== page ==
PLEASANT ISLAND, NAURU, THE N.W. PACIFIC ISLANDS’ OVERPRINTS
Most of the N.W.P.I. covers are philatelically contrived, and this possibly may be an exception. There are seven N.W.P.I. overprinted stamps on the cover: The KGV heads ½d green, 4d orange and 5d orange-brown (looking remarkably red!) as well as the Roos 2d grey, 3d olive, 6d blue and the 9d lilac. All are carefully postmarked P.O. PLEASANT ISLAND/ SE 10/ 1916/ NAURU. In addition, the ½d green has a diagonally placed handstamp ‘CENSORED’. There is the blue crayon cross marking and a red ink manuscript ‘R. Nauru No. 1105 as confirmation that it was registered. The cover is addressed Lieut. Col. W.G. Clements R.A.M.C. ( R ), M.O’s Quarters, Hilsea, Hants. (Hampshire), and a manuscript England has been added (Figure1).
The reverse has a transit mark REGISTERED/ 12 OC 16A/ SYDNEY. N.S.W as well as an oval red REGISTERED/ 9/ 24 NO 16/ LONDON (Figure 2).
The addressee has been difficult to research and he is shown on the cover as a retired Lieutenant Colonel of the Royal Army Medical Corps. The RAMC traces its history back to the foundation of the Regular Army, following the restoration of King Charles II in 1660, but it was not until 1898 that officers and soldiers were incorporated into one body known as the Royal Army Medical Corps. The RAMC motto ‘In Arduis Fidelis’ is translated as ‘Steadfast in Adversity’ (Figure 3).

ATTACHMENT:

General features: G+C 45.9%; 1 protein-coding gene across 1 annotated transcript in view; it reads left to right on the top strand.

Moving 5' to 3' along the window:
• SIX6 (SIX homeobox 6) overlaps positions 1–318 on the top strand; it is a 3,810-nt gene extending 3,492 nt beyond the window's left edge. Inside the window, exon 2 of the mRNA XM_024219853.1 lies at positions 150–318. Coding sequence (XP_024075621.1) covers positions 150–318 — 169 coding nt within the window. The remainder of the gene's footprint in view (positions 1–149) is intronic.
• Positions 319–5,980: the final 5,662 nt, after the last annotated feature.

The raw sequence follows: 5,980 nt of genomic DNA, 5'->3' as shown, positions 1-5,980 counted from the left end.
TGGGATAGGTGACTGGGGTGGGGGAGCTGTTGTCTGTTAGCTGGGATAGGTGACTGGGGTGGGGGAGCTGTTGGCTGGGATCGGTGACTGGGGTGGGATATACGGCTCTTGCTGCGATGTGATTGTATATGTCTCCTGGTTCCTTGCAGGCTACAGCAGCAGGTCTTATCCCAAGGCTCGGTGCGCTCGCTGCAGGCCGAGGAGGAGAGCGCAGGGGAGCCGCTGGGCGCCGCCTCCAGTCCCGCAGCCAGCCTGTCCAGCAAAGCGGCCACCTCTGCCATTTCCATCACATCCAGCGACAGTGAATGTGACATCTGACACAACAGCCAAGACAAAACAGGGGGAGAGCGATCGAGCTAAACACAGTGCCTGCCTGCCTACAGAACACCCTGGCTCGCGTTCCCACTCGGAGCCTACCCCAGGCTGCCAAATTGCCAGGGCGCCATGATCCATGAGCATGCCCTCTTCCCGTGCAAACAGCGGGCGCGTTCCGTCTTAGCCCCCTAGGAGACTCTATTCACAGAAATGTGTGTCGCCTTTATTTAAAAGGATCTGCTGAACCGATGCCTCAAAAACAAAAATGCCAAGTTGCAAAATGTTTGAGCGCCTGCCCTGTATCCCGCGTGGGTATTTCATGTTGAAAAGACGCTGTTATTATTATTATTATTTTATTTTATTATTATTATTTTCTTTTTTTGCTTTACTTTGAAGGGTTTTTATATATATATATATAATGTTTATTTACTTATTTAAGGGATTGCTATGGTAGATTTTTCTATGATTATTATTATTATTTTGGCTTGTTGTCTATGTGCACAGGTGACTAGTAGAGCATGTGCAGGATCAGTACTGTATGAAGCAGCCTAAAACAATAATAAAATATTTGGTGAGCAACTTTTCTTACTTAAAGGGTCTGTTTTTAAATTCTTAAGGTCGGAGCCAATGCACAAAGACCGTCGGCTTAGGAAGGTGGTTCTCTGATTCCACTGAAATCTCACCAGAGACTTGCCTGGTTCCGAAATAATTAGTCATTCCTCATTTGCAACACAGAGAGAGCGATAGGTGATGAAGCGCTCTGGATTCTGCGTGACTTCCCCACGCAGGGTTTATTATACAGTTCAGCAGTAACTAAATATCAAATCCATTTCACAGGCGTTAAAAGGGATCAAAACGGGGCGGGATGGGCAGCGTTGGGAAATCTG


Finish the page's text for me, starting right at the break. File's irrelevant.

Captain W.G. Clements was a physician in England and by the time the cover was sent he was retired in the RAMC, with an address of the medical officers quarters, at Hilsea Military Hospital, Hants which was listed as a hospital for treatment of venereal diseases, staffed by 47 officers.
The Island of Nauru was of great importance in 1914 when World War I commenced , for its valuable large deposits of high grade phosphate (from sea-bird droppings, ‘guano’) were of great commercial value. The island was situated within several days’ sailing of Australia, and was an asset to be protected.. The Germans had installed a high-powered wireless station there in their chain of stations throughout the Pacific and this was of importance from a naval and military point of view.
Colonel Holmes and his troops occupied Nauru and hoisted the Union Jack on 7 November 1914. The island was then administered from Rabaul till October 1915, and the stamps of N.W.P.I. were used postally with the postmark type ‘126' as described by J.H. Powell in his monograph the Postal History of the Territory of New Guinea, Hawthorn Press, Melbourne 1964, better shown than on the cover, as in Figure 4.
The present Republic of Nauru, previously known as Pleasant Island, with an area of 21 sq. km, is the world’s smallest independent republic. It is a tiny once-rich atoll, located in the South Pacific, south of the Marshall Islands, and almost on the equator at 00 32.7S and 166 55.1E. Occupied by the Australian forces in WWI, it achieved independence in 1968. A 90 year history of phosphate mining have left the central 90% of the island a wasteland. The photo shows Nauru as it was in 1988 (Figure 5).